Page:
Sunday, March 11, 2007

How English can you get?

As our time in London draws to a close, we're starting to cast about for some conclusions, making lists of all the loose ends we need to tie up and the places we need to visit before the next leg of our trip around the world. We're creating ever-more-interesting concoctions and casseroles from what's left in the fridge and the back of the cupboard. Recipes using pork belly and Special K will be gratefully accepted!

Today, though, on our last Sunday in London, we shrugged off the mantle of responsible leftover consumption and embraced that quintessentially English culinary tradition, the Sunday Roast - in this case, rare roast beef seasoned with cumin, coriander, garlic and ginger. This might seem like a rather un-English combination of spices, but it was inspired by a highly regarded eighteenth-century English recipe published by the doyenne of English cooking, Elizabeth David. In her Spices, Salt and Aromatics in the English Kitchen, she argues that the use of such apparently exotic spices as coriander and ginger was actually fundamental to English manor house cooking from the seventeenth century onwards, a result of England's strong ties with the Middle East and North Africa.






We accompanied the beef with roasted root vegetables, and sticky toffee pudding for "afters." The roast was fantastic, but the sticky toffee pudding was the most fun to make, as it turned out that the secret to its stickiness is to poke lots of holes in a newly baked spice cake and pour hot toffee sauce into them, thus imbuing the cake with its characteristic gooey goodness. Traditionally it also has dates in it, which we left out for two related reasons: 1) we didn't have any dates and 2) we both hate dates. If you feel differently, by all means add some in, finely chopped or even pureed.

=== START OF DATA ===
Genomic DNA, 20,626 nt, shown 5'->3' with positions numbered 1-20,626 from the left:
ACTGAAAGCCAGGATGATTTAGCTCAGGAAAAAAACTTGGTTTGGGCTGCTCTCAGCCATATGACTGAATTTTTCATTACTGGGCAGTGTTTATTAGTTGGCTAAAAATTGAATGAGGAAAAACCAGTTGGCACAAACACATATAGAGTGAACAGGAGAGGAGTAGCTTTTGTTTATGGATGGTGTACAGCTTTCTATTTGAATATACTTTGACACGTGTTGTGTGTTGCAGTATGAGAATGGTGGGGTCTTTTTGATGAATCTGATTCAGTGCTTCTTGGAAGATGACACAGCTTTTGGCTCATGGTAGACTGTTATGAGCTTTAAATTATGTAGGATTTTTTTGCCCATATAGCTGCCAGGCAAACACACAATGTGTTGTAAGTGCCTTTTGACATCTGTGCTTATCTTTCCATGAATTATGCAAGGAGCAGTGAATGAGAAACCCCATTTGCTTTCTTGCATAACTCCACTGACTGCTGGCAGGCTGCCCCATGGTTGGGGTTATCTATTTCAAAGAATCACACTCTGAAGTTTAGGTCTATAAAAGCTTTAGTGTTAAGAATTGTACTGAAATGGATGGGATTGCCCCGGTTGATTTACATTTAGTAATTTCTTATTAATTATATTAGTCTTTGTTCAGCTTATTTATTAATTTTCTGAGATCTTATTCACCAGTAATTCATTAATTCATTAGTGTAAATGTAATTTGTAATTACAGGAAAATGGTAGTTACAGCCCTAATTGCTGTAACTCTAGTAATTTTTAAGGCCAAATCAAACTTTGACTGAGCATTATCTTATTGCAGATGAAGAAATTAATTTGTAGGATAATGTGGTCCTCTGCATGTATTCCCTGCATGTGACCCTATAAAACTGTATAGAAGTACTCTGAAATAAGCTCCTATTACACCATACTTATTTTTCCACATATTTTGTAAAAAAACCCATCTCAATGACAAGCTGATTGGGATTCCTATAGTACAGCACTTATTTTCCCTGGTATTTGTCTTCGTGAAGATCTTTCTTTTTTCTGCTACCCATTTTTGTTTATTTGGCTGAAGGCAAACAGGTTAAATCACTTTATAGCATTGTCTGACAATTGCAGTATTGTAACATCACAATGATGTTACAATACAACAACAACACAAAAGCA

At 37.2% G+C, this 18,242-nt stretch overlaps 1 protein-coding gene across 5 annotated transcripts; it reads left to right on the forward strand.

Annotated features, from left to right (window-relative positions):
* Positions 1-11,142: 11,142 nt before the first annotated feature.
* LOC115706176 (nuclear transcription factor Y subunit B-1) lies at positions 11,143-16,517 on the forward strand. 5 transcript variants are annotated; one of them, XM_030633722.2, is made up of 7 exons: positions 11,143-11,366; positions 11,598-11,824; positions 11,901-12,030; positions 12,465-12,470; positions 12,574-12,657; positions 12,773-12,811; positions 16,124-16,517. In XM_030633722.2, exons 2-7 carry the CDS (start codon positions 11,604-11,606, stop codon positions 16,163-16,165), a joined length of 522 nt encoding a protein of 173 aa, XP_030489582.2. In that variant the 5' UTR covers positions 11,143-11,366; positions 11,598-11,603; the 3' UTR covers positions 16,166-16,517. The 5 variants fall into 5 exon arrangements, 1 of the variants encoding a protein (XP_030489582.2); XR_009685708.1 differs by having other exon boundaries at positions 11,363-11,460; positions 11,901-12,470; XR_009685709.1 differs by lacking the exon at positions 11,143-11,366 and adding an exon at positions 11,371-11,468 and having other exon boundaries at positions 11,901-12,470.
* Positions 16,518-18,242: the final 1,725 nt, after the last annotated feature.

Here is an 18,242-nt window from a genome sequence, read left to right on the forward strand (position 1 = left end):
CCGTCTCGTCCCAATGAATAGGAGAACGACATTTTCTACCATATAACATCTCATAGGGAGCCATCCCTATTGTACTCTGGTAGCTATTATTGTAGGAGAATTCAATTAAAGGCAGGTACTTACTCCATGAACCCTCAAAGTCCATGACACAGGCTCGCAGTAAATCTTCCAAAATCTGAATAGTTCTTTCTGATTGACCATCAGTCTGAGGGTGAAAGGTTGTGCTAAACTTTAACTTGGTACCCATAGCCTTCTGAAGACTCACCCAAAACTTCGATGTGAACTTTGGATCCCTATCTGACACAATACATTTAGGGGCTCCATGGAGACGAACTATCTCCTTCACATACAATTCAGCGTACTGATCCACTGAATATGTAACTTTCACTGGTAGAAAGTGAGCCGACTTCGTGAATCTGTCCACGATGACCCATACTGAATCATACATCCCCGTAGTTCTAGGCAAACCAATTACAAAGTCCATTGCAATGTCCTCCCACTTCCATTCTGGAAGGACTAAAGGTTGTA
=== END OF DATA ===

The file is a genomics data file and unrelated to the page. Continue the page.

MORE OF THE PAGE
We served this with the last dregs of Tam's delicious Christmas port from Fortnum and Mason; it's also good with tea and, like all of our dessert recipes, makes a fine breakfast.

Sticky Toffee Pudding

For cake:
1 1/2 cups flour
2 teaspoons baking powder
3/4 teaspoon baking soda
1/2 teaspoon ground cloves
1/4 teaspoon freshly ground nutmeg
1 cup (packed) dark brown sugar
1/4 cup (1/2 stick) unsalted butter, room temperature
2 large eggs
1 cup chopped toasted walnuts

For toffee sauce:
1 cup whipping cream
2/3 cups sugar
1/4 cup (1/2 stick) unsalted butter

Preheat oven to 350 F.

Sift dry ingredients together. Cream butter, sugar and eggs together. Combine wet and dry ingredients, mixing just until blended. Mix in walnuts. Pour batter into 8x8 buttered pan and bake until skewer comes out clean, about 25 minutes.

Meanwhile, make the toffee sauce. Combine half of cream with sugar and butter in heavy large saucepan. Boil over medium-high heat until mixture thickens slightly and is deep golden, stirring constantly, about 10 minutes. Remove from heat; cool 5 minutes. Gradually whisk in remainder of cream (mixture will bubble vigorously). Stir over low heat until mixture is smooth.
Poke warm cake all over with a chopstick or the handle of a wooden spoon and pour half of toffee sauce over, making sure it soaks into all parts of the cake. Let sit for at least 30 minutes.

Serve warm, topped with remaining toffee sauce and creme fraiche or unsweetened whipped cream.

Makes about 9 servings.

2 comments:

leonine19 said...

hmm, that look so delicious!

Dan said...

Hi - great recipe! I'm searching for recipes on the web that we can include in the "Wikibooks" project (connected to Wikipedia etc). You've (very kindly) published your blog under the Creative Commons BY-SA license. I've slightly tweaked the recipe and added it to this page: http://en.wikibooks.org/wiki/Cookbook:Sticky_Toffee_Pudding - however, it would be better if we were allowed to license it under the main wikibooks license which is the "Gnu Free Documentation License" (GFDL). Please let us know if that would be OK, and how you would like to be credited on the webpage (I've written "published by Tam and Laura" so far).

All the best -
Dan